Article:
By Adam Goldberg, CEO, Torchlight
There are more than 53 million caregivers in the United States. Look around the conference room – or your next Zoom call – and there are caregivers among the group. Maybe you’re even one of them, among the invisible frontline holding things down at home for loved ones.
Or maybe that number seems shocking to you because, as a nation, we’ve historically defined “caregiver” rather myopically. A caregiver is anyone who financially and emotionally supports another person. By that definition, a caregiver could be caring for an elderly parent or a parent responsible for a child with disability.
In other words, most of us are caregivers at some point in our lives. The crisis, however, has been amplified in many ways because of the COVID-19 pandemic. So many households have been impacted by the virus, with workers having to take time off to care for loved ones with the virus.
But, something else has happened – and there’s no turning back for businesses. With the arrival of the delta variant, plans have been altered or scrapped for workers to return to the office. Remote work has eliminated the barrier that existed between professional and personal. For employees, its emboldened; rather than a nice to have, they demand empathy from employers.
If you haven’t already, the time is now to shift to a culture of caring.
Building a Culture that Embraces Your People
It wasn’t that long ago that most human resources teams did the bidding of the executive team, i.e. “doing what’s best for the business.” Over the last 10 years, however, businesses have had to evolve in their thinking about diversity, equity, and inclusion, the me too movement and treatment of women in the workplace, and maternity and paternity benefits. Now, it’s time to give the same attention to benefits and protections for caregivers.
These cultural shifts have forced all of us to rethink our human capital strategies. Empathy is now a business differentiator. We have to put ourselves in the shoes of our people: the senior engineer who is unplugged at work because her father has COVID-19, the product marketer whose mother was laid off and is struggling to keep the household together, or the vice president of customer success who is caring for her sick father who requires extra care and time to take him back and forth to doctors’ appointments.
Create a culture now that embraces your employees, enabling them to open up and, even more important, having the programs to help them. Like any strategic initiative that requires creating new muscle memory, a culture of caring starts with defining the policies and procedures that serve as guardrails for the organization.
Your employees need clear guidance on where you stand. The role you are going to play for caregivers – no matter how big or small – needs to be clearly communicated throughout your organization. While times have changed and more companies are either fully onboard with helping with the caregiving crisis facing their workforce or evolving their thinking on it, that has to be regularly communicated and championed. Take some time to articulate your company’s position and then draft or update your policy on employee-caregiver support as well as your policies on attendance, leave, flexible work, compensation (including bonuses), recruitment, hiring, promotion, discipline, and termination.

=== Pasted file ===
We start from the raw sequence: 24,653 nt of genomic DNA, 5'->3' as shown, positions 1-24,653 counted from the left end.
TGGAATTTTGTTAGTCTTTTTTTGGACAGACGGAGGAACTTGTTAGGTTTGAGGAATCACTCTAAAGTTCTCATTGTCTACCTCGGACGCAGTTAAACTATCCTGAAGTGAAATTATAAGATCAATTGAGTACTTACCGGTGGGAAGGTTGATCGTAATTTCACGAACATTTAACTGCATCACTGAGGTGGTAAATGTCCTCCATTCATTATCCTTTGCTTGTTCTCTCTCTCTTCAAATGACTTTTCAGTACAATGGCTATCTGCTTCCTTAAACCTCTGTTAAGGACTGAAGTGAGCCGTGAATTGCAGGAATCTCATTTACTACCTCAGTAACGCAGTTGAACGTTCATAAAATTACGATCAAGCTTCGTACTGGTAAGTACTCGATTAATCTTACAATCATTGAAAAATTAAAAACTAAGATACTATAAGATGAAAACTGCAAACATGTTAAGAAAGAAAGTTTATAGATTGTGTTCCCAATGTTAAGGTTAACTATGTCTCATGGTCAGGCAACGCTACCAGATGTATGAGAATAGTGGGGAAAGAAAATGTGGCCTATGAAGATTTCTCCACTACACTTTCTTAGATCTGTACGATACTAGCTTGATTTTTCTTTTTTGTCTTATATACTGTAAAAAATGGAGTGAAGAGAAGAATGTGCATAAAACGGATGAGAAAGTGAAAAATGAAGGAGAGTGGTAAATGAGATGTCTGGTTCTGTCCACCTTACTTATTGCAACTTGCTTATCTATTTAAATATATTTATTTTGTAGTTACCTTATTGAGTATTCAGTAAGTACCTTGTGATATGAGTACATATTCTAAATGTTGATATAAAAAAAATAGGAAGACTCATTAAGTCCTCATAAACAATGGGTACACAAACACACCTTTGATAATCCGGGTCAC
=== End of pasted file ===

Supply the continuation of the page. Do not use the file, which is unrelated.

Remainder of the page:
A culture of caring starts at the top
Once the processes and policies are in place, it’s up to your executives to set the tone. Many of the demands of caregiving take place during the “typical” work day. It’s when Mom’s doctor finally calls, or Melissa’s teacher reaches out at last to discuss challenging behaviors at school. Your executives need to be bought in on why the company is prioritizing caregiving and understand that the broader philosophy around caregiving is a differentiator. Lack of executive sponsorship can be the death knell of even the most worthy corporate initiatives. Therefore, it is wise to find out who are your corporate caregiving champions at the top of the corporate ladder.
Managers,too, play an important role in providing a consistent presence between the company and employee on how to assist the caregivers they support. Not only should managers be aware of the prevalence of nondisclosure of caregiving status, they should also know well the range of supports your company offers and when to use them. Offer professional development in these areas as well as in helping them understand and manage their own unconscious biases, e.g., how they feel about pregnant or nursing employees, people from different cultures, family leave, “proper” work habits, “what it takes” to get a job done, etc.
Done right, such a cultural shift will be uncomfortable – but stick with it. You have the power as a people leader to drive change and create a culture of caring. With a thoughtful strategy in place, you will be amazed by the benefits to both your employees and your company’s bottom line when you show just how much you and your company care.